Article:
In the previous article I attempted to explain What Silverlight is and how it is being used more and more to develop business applications. In this article I will demonstrate how to create a simple Silverlight application using Microsoft Visual Studio 2010.
Create New Silver light Application with Visual Studio:
Start Visual Studio 2010 and choose File > New > Project…
Select Silverlight from the Project type’s tree, and Silverlight Application from the Templates list. Give your application a name and click OK.
A dialog will appear asking if you want to host the application in a new web site. Make sure this option is checked, Host the Silverlight application in a new web site, and click OK.
Once you click OK button you should see the full IDE environment for Silverlight
You see following files are added in Silverlight project
What is App.xaml
App.xaml file is the loader of your Silverlight Application. You can declare your shared/global resources, styles, templates, different brushes inside this file which will be accessible by your application. A typical App.xaml file looks like
The code behind file of app.xaml is used to handle global application level events like Application_Startup, Application_Exit and Application_UnhandledException. (Similar to Global.asax file for ASP.NET applications)
Application_Startup event is the root of your application. In this event you can create the instance of your initial page and set it as the RootVisual. That way you can change the startup page of Silverlight application.
Private Sub Application_Startup(ByVal o As Object, ByVal e As StartupEventArgs) Handles Me.Startup
Me.RootVisual = New MainPage()
What is MainPage.xaml
When you create the Silverlight project, Visual Studio IDE will automatically add a default “MainPage.xaml” file which is actually a startup page for your Silverlight application. You can modify this page as per your need or can create a new one. Read What is XAML to know more about the XAML.
Following are added in Silverlight Web Project:
- .XAP file in Clientbin Folder
- A aspx page to consume Silverlight application.
A XAP file (pronounced "zap") is basically a compressed output file for the Silverlight application containing Silverlight solution components such as the compiled XAML and code-behind, an application manifest and possibly one or more assemblies delivering Silverlight controls. Read What is XAP File to know more about the XAP file.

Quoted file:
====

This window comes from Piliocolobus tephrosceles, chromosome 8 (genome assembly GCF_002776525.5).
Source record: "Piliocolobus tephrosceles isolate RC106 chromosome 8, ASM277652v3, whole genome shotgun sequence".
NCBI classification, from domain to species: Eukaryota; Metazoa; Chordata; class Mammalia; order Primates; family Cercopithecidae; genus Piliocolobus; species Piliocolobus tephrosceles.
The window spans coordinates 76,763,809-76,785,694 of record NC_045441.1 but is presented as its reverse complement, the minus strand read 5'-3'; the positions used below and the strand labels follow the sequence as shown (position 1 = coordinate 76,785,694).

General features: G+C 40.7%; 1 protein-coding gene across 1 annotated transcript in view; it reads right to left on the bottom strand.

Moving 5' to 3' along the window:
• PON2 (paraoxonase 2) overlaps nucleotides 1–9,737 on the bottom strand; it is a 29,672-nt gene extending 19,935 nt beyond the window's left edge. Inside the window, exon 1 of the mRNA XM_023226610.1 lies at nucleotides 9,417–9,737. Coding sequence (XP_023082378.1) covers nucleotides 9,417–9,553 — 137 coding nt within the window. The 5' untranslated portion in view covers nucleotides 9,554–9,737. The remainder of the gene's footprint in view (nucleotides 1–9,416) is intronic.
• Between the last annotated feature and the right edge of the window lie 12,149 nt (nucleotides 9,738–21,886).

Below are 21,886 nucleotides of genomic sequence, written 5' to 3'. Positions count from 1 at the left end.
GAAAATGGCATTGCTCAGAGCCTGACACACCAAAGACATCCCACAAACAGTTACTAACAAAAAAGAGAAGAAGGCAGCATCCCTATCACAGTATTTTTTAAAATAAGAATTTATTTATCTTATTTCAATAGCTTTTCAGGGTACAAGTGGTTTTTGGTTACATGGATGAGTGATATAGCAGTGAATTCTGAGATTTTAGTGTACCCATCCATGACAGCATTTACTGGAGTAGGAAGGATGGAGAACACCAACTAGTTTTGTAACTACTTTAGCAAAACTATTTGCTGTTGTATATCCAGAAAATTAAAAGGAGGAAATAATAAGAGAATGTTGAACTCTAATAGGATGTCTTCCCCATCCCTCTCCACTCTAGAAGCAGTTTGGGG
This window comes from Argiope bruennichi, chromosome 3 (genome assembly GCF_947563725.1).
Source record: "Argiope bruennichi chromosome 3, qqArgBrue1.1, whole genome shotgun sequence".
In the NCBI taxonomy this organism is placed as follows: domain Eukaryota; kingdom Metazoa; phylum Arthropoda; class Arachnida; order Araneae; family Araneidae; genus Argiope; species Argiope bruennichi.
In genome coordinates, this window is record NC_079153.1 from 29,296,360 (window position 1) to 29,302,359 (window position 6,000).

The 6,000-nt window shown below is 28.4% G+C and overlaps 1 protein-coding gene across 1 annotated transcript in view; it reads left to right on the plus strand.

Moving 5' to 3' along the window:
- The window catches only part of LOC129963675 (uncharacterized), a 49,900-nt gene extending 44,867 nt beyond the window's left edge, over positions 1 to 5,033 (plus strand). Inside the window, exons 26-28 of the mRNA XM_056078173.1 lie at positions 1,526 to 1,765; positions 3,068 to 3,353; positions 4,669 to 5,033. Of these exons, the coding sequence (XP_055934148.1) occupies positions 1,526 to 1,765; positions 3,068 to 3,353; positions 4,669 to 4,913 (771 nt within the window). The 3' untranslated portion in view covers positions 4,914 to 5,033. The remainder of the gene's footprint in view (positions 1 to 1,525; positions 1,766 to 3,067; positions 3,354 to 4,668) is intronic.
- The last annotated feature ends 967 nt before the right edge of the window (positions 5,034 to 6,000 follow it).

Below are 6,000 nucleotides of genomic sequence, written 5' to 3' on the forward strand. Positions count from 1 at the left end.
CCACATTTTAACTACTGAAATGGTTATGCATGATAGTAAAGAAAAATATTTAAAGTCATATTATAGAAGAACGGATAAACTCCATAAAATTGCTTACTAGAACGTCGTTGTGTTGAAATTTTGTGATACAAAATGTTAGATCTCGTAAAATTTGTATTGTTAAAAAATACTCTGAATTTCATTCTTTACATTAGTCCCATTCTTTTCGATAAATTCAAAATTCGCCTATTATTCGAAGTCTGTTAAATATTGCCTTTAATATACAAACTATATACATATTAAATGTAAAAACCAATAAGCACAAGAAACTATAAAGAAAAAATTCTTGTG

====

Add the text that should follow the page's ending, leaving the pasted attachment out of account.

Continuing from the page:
Silverlight Application (XAP) generally loads inside the ASPX or HTML pages pointing to the path to load the XAP. Below is source in the aspx/html page:
<form id="form1" runat="server" style="height:100%">
<object data="data:application/x-silverlight-2," type="application/x-silverlight-2" width="100%" height="100%">
<param name="source" value="ClientBin/GettingStarted.xap"/>
<param name="onError" value="onSilverlightError" />
<param name="background" value="white" />
<param name="minRuntimeVersion" value="3.0.40818.0" />
<param name="autoUpgrade" value="true" />
<a href="http://go.microsoft.com/fwlink/?LinkID=149156&v=3.0.40818.0" style="text-decoration:none">
<img src="http://go.microsoft.com/fwlink/?LinkId=161376" alt="Get Microsoft Silverlight"
</object><iframe id="_sl_historyFrame" style="visibility:hidden;height:0px;width:0px;border:0px"></iframe></div>
Few things to notice here:
- In the first line <object> tag tells the browser to load the Silverlight plug-in
- Next couple of lines uses <param> tag.
- The first param “source” has the value to the location of the .xap file.
- The third param “background” specifies the color of the Silverlight application background.
- The next param “minRuntimeVersion” specifies the minimum required plug-in version to load your Silverlight application.
- If “autoUpgrade” is set as true in the next param, it will automatically upgrade the runtime.
- Whatever is written in the list lines will not be visible in the browser in normal scenarios. If the user doesn’t have Silverlight runtime installed in his PC or the Silverlight plug-in is disabled this section will visible to the user. This part is well known as “Silverlight Installation Experience panel”. By default, it shows a Silverlight image to download the runtime from Microsoft site. When the user clicks on it, this starts the installation.
Visual studio 2008 IDE does not support designing for Silverlight application but Visual studio 2010 supports. Now let’s add a TextBlock tag to display a message on the page as below. You can see in the image that IDE support intellisense in XAML and you can see the output in the design panel.
So finally set the web application as start up and also set this page as start up and run it. You should be pleased to see your first silver light application running.